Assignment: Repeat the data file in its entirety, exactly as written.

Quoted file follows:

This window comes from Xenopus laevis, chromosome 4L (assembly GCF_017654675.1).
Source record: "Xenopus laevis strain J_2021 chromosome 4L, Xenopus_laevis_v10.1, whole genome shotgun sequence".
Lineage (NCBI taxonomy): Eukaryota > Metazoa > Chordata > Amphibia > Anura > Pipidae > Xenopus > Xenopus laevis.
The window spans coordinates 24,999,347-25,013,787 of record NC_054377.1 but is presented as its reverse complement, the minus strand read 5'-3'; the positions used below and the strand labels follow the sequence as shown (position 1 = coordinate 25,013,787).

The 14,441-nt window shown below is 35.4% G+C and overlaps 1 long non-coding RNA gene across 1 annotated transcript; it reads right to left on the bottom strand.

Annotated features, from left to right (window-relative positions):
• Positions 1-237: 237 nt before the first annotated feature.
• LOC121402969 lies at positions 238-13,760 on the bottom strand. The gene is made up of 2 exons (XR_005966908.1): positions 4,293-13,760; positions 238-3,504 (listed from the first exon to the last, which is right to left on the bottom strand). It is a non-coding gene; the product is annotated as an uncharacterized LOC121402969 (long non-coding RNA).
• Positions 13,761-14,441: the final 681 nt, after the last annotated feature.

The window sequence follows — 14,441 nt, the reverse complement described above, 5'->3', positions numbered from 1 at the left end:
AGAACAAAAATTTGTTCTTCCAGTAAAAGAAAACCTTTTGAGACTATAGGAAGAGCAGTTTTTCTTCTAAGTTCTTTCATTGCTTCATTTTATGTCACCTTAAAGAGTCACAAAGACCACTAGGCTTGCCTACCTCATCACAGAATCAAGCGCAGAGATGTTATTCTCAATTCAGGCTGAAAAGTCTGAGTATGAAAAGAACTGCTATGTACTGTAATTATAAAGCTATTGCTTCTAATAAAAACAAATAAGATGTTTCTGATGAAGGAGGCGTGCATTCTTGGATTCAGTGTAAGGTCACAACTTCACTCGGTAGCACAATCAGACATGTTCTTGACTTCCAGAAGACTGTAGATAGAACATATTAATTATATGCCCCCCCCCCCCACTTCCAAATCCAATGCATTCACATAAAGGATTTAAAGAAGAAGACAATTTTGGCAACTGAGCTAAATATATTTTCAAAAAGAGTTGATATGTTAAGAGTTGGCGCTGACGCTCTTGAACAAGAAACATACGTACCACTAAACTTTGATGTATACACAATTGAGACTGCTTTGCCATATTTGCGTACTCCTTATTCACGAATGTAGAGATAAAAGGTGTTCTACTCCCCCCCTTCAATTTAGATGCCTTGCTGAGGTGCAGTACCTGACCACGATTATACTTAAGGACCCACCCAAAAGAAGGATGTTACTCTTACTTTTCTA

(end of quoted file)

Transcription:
This window comes from Xenopus laevis, chromosome 4L (assembly GCF_017654675.1).
Source record: "Xenopus laevis strain J_2021 chromosome 4L, Xenopus_laevis_v10.1, whole genome shotgun sequence".
Lineage (NCBI taxonomy): Eukaryota > Metazoa > Chordata > Amphibia > Anura > Pipidae > Xenopus > Xenopus laevis.
The window spans coordinates 24,999,347-25,013,787 of record NC_054377.1 but is presented as its reverse complement, the minus strand read 5'-3'; the positions used below and the strand labels follow the sequence as shown (position 1 = coordinate 25,013,787).

The 14,441-nt window shown below is 35.4% G+C and overlaps 1 long non-coding RNA gene across 1 annotated transcript; it reads right to left on the bottom strand.

Annotated features, from left to right (window-relative positions):
• Positions 1-237: 237 nt before the first annotated feature.
• LOC121402969 lies at positions 238-13,760 on the bottom strand. The gene is made up of 2 exons (XR_005966908.1): positions 4,293-13,760; positions 238-3,504 (listed from the first exon to the last, which is right to left on the bottom strand). It is a non-coding gene; the product is annotated as an uncharacterized LOC121402969 (long non-coding RNA).
• Positions 13,761-14,441: the final 681 nt, after the last annotated feature.

The window sequence follows — 14,441 nt, the reverse complement described above, 5'->3', positions numbered from 1 at the left end:
AGAACAAAAATTTGTTCTTCCAGTAAAAGAAAACCTTTTGAGACTATAGGAAGAGCAGTTTTTCTTCTAAGTTCTTTCATTGCTTCATTTTATGTCACCTTAAAGAGTCACAAAGACCACTAGGCTTGCCTACCTCATCACAGAATCAAGCGCAGAGATGTTATTCTCAATTCAGGCTGAAAAGTCTGAGTATGAAAAGAACTGCTATGTACTGTAATTATAAAGCTATTGCTTCTAATAAAAACAAATAAGATGTTTCTGATGAAGGAGGCGTGCATTCTTGGATTCAGTGTAAGGTCACAACTTCACTCGGTAGCACAATCAGACATGTTCTTGACTTCCAGAAGACTGTAGATAGAACATATTAATTATATGCCCCCCCCCCCCACTTCCAAATCCAATGCATTCACATAAAGGATTTAAAGAAGAAGACAATTTTGGCAACTGAGCTAAATATATTTTCAAAAAGAGTTGATATGTTAAGAGTTGGCGCTGACGCTCTTGAACAAGAAACATACGTACCACTAAACTTTGATGTATACACAATTGAGACTGCTTTGCCATATTTGCGTACTCCTTATTCACGAATGTAGAGATAAAAGGTGTTCTACTCCCCCCCTTCAATTTAGATGCCTTGCTGAGGTGCAGTACCTGACCACGATTATACTTAAGGACCCACCCAAAAGAAGGATGTTACTCTTACTTTTCTA